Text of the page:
The needler in the haystack.

Thursday, July 25, 2013

Liquor license auction Friday could spur downtown renewal



An opportunity to move up from a shot-and-a-beer culture?


The auction of a Plainfield liquor license today (correction: Friday) could have a lasting impact on economic development downtown Plainfield's transit-oriented district (TOD) centering on Plainfield's main train station.

The license at issue is that held by the estate of the owner of J.C.'s Lounge on Richmond Street near East Second. It is being auctioned by the state in Somerville this morning as property seized by the state's Division of Taxation. While licenses are tied to locations, it is possible to buy a license and have it relocated to another site. All it takes is patience and money.

Though the rules are complicated and strict, and require the kinds of money you and I may not have lying around (a minimum opening bid of $100,000, with 25% of the winning bid to be paid at the time of the auction), this opportunity is a godsend for the likes of developer Frank Cretella, who has big designs on downtown Plainfield. Several of the ideas he has pitched to local officials are predicated on having a classy bar and lounge as part of the deal -- one proposal was even to put a rooftop restaurant and cocktail lounge atop the old United National Bank building at 2nd and Park.

Cretella has many projects in various stages of development and has noticeably slowed down their progress in recent months, partly no doubt in anticipation of changes at City Hall in January.

However, one of the developer's biggest headaches has been getting a liquor license.

For those unfamiliar with the thinking behind TOD development, one of its main prongs is mixed-use (commercial and residential) development in the TOD area. The thought is that spiffy apartments near transportation hubs will attract young professionals (and, as it turns out, some empty-nesters) who are interested in a lively neighborhood scene without the hassles of the suburban lifestyle.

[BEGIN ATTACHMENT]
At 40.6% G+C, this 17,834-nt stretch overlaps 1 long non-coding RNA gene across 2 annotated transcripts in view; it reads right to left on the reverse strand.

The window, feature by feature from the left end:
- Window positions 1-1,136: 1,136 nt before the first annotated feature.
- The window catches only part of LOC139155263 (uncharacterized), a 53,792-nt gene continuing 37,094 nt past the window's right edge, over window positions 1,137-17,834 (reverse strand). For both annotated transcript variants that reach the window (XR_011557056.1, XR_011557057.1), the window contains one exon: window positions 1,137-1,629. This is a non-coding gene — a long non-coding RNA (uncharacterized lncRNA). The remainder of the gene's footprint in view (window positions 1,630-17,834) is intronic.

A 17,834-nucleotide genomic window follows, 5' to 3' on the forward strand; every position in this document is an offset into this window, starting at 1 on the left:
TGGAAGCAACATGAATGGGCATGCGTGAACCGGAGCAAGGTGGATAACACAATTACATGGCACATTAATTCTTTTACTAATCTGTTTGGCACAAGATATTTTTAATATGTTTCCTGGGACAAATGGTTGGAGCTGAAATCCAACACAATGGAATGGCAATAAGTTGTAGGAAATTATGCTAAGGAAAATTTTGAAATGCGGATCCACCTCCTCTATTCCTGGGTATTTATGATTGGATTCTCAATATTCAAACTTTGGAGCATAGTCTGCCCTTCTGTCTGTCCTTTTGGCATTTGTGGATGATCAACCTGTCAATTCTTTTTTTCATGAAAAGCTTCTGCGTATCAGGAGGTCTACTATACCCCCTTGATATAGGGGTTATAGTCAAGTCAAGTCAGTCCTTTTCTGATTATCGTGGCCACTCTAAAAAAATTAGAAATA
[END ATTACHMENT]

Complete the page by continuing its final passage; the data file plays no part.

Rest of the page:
'Lively' is meant to include good restaurants, nice shops and plenty of entertainment options. Liquor licenses, which are scarce as hen's teeth under New Jersey law, are a hotly pursued commodity. Most towns have more licenses than currently allowed under state law, so the game becomes one of finding a 'pocket' license or a willing seller.

The whole process is complicated by local officials who sometimes let personal opinions about the consumption of alcohol or peeves about the expense of policing currently rowdy taverns cloud their vision of how to improve the community's economic position. As in Aesop's famous fable though, once the goose that lays the golden egg is gone, so too are the golden eggs.

Word in the street is that one bar owner has signaled a willingness to sell to Cretella -- for $800,000, which seems on the high side to many observers.

One advantage of having the public auction of a license is that it will yield a more realistic assessment of what the fair market value of a license really is, which is the capitalist way, is it not?

Let's see how this all turns out. It could be very interesting and quite beneficial for downtown.




-- Dan Damon [follow]


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6 comments:

Bernice said...

I think today is Thursday. The auction is on Friday.

Anonymous said...

Come on, Frank!!!!!!!

Anonymous said...

I wish the liquor store by East Second and Leland would close and moved to the business district. It should not be in the residencial areas.

Anonymous said...

I wish the liquor store by East Second and Leland would close and be moved to the business district area. A liquor store (not a bar) should not be in the residential areas.

Anonymous said...

Yeah, a liquor license will save Plainfield. Smoke crack much?

Errol Lawrence said...

PLEASEEEEEEE! i hope he bites and get it, our downtown area needs a lot of help. It's the worst looking are on rt 28 we need it.